·        At least 129 people have been killed in floods and mudslides caused by weeks of heavy rains in Kathamandu.  Agence France Press, 8/4/99. 

·        China confirmed death toll from floods at 725, nearly double earlier reports. Reuters, 8/6/99. 

·        The death toll in the Philippines continued to rise to 69 after torrential rains, another 35 are still missing.  Agence France Press, 8/6/99. 

·        Maryland, Rhode Island, New Jersey and Delaware are experiencing the worst drought in recorded history.  Congress will be providing aid to the devastated communities and businesses.   AP, 8/6/99. 

·        Farmers in the Northeast are experiencing the worse drought and are struggling to save their crops.  But the grape farmers are celebrating - the dry heat equals better wine.  In most Northeastern states, the current drought is devastating, it threatens to cripple businesses and communities that depend on the crops to survive.   AP, 8/9/99.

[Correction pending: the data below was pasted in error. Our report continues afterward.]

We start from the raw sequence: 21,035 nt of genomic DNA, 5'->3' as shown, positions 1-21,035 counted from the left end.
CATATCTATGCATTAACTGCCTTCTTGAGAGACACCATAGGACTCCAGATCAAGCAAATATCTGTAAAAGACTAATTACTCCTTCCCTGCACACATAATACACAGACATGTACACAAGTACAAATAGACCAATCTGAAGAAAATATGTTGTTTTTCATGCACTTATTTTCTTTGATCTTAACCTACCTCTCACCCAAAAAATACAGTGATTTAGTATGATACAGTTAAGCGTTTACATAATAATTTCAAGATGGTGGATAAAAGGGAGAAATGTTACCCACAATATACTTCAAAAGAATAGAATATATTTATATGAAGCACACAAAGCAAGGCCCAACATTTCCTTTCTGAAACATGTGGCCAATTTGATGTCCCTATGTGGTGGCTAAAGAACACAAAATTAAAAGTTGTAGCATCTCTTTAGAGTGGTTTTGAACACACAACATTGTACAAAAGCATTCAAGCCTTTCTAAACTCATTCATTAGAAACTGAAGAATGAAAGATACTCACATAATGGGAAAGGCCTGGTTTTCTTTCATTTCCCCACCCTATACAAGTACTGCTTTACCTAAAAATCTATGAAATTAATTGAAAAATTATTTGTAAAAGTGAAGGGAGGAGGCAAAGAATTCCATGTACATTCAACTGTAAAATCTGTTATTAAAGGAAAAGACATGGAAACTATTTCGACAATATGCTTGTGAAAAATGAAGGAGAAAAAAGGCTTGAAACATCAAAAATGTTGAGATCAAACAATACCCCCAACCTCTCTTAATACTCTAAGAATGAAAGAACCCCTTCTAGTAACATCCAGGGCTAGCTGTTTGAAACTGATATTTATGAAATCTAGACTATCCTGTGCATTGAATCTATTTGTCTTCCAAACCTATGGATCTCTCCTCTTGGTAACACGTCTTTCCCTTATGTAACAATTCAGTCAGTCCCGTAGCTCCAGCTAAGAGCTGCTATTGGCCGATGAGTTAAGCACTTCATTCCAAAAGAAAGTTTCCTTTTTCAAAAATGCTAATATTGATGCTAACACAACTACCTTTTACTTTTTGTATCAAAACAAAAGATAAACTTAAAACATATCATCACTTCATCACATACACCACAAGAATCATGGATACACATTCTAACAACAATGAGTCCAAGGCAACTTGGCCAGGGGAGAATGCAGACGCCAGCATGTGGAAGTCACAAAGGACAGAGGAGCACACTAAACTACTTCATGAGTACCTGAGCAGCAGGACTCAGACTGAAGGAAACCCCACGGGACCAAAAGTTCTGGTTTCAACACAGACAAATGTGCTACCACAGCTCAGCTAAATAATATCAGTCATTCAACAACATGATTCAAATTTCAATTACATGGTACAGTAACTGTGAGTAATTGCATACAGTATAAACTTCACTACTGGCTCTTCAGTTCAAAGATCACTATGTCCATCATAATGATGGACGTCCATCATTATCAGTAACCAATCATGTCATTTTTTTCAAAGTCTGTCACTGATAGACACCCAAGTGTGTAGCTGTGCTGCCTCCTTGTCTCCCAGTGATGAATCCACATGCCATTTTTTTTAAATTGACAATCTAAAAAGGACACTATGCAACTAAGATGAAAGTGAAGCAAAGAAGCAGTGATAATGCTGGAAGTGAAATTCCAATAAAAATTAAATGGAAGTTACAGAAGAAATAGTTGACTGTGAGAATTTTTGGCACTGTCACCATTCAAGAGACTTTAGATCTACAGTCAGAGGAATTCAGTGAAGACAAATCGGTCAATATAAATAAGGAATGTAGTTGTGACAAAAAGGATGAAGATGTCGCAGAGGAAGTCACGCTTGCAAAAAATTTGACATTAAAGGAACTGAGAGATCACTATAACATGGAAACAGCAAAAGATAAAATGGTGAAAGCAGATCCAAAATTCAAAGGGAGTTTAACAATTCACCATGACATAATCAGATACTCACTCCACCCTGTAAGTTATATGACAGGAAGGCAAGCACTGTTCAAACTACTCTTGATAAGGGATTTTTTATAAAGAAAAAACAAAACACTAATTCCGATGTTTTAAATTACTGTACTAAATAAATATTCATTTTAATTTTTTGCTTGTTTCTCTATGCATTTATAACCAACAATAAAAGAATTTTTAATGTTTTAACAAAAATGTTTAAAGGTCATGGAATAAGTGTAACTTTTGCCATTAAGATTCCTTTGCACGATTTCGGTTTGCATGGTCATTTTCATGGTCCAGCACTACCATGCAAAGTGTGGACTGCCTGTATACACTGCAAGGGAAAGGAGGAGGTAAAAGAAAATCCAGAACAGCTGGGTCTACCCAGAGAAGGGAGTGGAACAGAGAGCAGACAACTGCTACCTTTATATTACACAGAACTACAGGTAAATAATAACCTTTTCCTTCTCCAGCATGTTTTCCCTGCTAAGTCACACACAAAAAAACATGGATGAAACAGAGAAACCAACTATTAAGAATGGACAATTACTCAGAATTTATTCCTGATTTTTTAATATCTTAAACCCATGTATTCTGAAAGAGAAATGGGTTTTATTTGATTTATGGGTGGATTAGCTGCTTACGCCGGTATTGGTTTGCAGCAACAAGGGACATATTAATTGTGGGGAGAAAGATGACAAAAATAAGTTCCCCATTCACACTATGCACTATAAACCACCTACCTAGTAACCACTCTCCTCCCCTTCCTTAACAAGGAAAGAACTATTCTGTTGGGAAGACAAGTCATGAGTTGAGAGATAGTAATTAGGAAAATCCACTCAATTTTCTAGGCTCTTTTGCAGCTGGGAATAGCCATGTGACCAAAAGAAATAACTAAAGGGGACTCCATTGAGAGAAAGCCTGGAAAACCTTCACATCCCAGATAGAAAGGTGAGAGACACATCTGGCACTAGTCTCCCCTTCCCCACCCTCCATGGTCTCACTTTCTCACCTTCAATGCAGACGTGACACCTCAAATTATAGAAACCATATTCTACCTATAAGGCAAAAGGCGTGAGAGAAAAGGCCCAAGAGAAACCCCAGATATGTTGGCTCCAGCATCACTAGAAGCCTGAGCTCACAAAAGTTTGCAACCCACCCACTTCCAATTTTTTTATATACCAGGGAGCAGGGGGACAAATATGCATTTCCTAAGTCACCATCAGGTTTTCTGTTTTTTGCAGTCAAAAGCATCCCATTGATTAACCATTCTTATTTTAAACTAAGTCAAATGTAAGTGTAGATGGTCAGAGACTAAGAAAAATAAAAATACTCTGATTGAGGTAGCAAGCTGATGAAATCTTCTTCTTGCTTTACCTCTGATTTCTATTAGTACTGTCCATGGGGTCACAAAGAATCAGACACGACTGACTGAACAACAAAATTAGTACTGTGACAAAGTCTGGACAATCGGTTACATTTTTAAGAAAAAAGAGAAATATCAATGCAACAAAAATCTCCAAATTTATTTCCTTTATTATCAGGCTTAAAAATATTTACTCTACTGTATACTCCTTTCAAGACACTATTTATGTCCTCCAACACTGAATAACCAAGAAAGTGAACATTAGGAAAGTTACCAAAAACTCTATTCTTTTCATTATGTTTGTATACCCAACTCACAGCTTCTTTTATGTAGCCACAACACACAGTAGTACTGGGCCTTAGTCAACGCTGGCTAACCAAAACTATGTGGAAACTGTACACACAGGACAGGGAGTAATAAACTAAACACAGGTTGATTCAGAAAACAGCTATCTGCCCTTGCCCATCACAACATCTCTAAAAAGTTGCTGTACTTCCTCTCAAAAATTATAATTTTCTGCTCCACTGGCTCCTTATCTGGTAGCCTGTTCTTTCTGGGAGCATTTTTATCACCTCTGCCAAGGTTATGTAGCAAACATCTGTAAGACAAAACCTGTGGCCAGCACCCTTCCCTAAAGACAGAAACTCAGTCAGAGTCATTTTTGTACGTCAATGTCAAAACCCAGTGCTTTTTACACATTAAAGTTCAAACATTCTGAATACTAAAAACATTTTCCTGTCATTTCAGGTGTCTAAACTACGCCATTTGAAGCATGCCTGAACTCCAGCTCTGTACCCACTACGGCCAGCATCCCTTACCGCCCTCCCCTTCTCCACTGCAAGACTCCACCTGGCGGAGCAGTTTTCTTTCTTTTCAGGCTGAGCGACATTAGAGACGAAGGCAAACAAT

·        More than 70 people were drowned in flooded rivers in India and another 39 people are believed to have drowned after a bus plunged into a flooded river.  Reuters, 8/10/99. 

·        The death toll in the Philippines has reached 156 after heavy monsoon rains caused landslides and flooding.  Xinhua, 8/11/99. 

·        Torrential rains caused flooding in London, forcing 60 people to be evacuated from their homes.  McCarthy Files, 8/11/99. 

·        Temperatures of 114 degrees and high winds out of Africa scorched Sicily fanning out wildfires and knocking out power.  Firefighters continue to battle the blazes.  MSNBC, 8/11/99. 

·        Temperatures rose to 109 degrees, killing at least three people in Macedonia Emergency units received up to a hundred calls for assistance.   AP, 8/11/99.